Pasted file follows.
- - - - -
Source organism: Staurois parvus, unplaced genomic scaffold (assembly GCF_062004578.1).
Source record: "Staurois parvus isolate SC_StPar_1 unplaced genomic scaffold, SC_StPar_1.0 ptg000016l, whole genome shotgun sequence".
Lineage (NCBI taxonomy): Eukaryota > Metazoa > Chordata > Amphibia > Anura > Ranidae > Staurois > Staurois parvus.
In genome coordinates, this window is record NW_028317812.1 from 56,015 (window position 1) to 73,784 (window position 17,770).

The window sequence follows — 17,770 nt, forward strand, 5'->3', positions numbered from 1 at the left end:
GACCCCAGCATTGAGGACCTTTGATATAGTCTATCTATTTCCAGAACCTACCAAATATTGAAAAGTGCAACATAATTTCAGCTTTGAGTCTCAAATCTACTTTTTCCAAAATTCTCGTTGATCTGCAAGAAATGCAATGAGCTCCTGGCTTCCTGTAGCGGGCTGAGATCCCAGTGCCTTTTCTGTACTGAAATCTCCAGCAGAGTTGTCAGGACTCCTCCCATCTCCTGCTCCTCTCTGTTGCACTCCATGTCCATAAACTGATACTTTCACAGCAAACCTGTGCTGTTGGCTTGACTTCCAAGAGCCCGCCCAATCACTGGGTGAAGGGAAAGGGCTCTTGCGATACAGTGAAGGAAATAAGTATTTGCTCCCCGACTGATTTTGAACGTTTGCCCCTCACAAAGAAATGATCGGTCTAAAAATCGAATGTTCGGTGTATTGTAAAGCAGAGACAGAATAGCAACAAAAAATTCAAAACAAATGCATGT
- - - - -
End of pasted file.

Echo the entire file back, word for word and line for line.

Source organism: Staurois parvus, unplaced genomic scaffold (assembly GCF_062004578.1).
Source record: "Staurois parvus isolate SC_StPar_1 unplaced genomic scaffold, SC_StPar_1.0 ptg000016l, whole genome shotgun sequence".
Lineage (NCBI taxonomy): Eukaryota > Metazoa > Chordata > Amphibia > Anura > Ranidae > Staurois > Staurois parvus.
In genome coordinates, this window is record NW_028317812.1 from 56,015 (window position 1) to 73,784 (window position 17,770).

The window sequence follows — 17,770 nt, forward strand, 5'->3', positions numbered from 1 at the left end:
GACCCCAGCATTGAGGACCTTTGATATAGTCTATCTATTTCCAGAACCTACCAAATATTGAAAAGTGCAACATAATTTCAGCTTTGAGTCTCAAATCTACTTTTTCCAAAATTCTCGTTGATCTGCAAGAAATGCAATGAGCTCCTGGCTTCCTGTAGCGGGCTGAGATCCCAGTGCCTTTTCTGTACTGAAATCTCCAGCAGAGTTGTCAGGACTCCTCCCATCTCCTGCTCCTCTCTGTTGCACTCCATGTCCATAAACTGATACTTTCACAGCAAACCTGTGCTGTTGGCTTGACTTCCAAGAGCCCGCCCAATCACTGGGTGAAGGGAAAGGGCTCTTGCGATACAGTGAAGGAAATAAGTATTTGCTCCCCGACTGATTTTGAACGTTTGCCCCTCACAAAGAAATGATCGGTCTAAAAATCGAATGTTCGGTGTATTGTAAAGCAGAGACAGAATAGCAACAAAAAATTCAAAACAAATGCATGT